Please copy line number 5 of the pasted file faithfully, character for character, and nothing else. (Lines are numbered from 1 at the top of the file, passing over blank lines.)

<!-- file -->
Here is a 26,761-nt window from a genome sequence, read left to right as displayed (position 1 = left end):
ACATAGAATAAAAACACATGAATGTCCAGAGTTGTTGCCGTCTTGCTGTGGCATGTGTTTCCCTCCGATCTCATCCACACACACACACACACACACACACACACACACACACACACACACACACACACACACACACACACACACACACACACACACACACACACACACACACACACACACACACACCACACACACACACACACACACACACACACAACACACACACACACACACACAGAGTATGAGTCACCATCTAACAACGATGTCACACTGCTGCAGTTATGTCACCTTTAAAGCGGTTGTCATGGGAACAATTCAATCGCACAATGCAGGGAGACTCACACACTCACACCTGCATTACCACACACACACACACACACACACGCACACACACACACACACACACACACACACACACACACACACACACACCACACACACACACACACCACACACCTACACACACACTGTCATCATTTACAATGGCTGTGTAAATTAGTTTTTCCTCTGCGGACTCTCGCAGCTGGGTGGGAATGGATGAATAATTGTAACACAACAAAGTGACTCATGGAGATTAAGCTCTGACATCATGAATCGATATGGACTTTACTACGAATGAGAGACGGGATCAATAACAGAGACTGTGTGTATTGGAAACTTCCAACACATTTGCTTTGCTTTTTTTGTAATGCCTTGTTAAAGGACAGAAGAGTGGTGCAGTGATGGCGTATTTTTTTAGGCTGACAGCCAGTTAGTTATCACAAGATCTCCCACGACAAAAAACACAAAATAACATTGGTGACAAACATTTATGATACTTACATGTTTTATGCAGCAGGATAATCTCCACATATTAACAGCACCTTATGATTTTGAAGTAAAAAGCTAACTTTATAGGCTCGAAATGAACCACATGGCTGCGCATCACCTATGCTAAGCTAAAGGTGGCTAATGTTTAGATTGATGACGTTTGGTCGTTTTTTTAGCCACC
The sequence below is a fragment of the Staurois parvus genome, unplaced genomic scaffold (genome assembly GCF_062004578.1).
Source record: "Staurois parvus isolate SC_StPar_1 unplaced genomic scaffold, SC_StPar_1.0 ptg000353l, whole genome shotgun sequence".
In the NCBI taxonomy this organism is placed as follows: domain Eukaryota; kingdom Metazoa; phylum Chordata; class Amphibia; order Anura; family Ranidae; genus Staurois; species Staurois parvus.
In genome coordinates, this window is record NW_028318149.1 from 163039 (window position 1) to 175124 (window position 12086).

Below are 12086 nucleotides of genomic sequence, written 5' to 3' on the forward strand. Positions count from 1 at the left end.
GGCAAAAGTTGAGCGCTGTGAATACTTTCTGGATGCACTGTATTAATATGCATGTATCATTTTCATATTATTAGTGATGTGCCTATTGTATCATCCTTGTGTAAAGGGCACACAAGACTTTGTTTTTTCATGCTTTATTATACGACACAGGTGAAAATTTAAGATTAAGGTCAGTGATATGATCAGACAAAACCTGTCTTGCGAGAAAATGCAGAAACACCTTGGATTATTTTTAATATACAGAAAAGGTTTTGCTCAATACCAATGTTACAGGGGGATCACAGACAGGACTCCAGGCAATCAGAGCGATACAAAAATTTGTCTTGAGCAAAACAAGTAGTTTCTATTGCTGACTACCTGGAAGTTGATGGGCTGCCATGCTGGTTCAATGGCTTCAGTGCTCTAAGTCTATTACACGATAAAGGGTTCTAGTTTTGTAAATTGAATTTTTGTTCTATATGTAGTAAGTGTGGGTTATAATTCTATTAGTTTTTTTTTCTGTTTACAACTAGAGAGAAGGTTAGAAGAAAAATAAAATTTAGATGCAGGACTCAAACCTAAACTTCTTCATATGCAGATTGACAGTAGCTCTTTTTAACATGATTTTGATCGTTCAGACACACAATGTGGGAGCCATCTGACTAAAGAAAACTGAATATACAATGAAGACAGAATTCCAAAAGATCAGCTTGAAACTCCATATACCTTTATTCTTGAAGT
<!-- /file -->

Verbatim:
In the NCBI taxonomy this organism is placed as follows: domain Eukaryota; kingdom Metazoa; phylum Chordata; class Amphibia; order Anura; family Ranidae; genus Staurois; species Staurois parvus.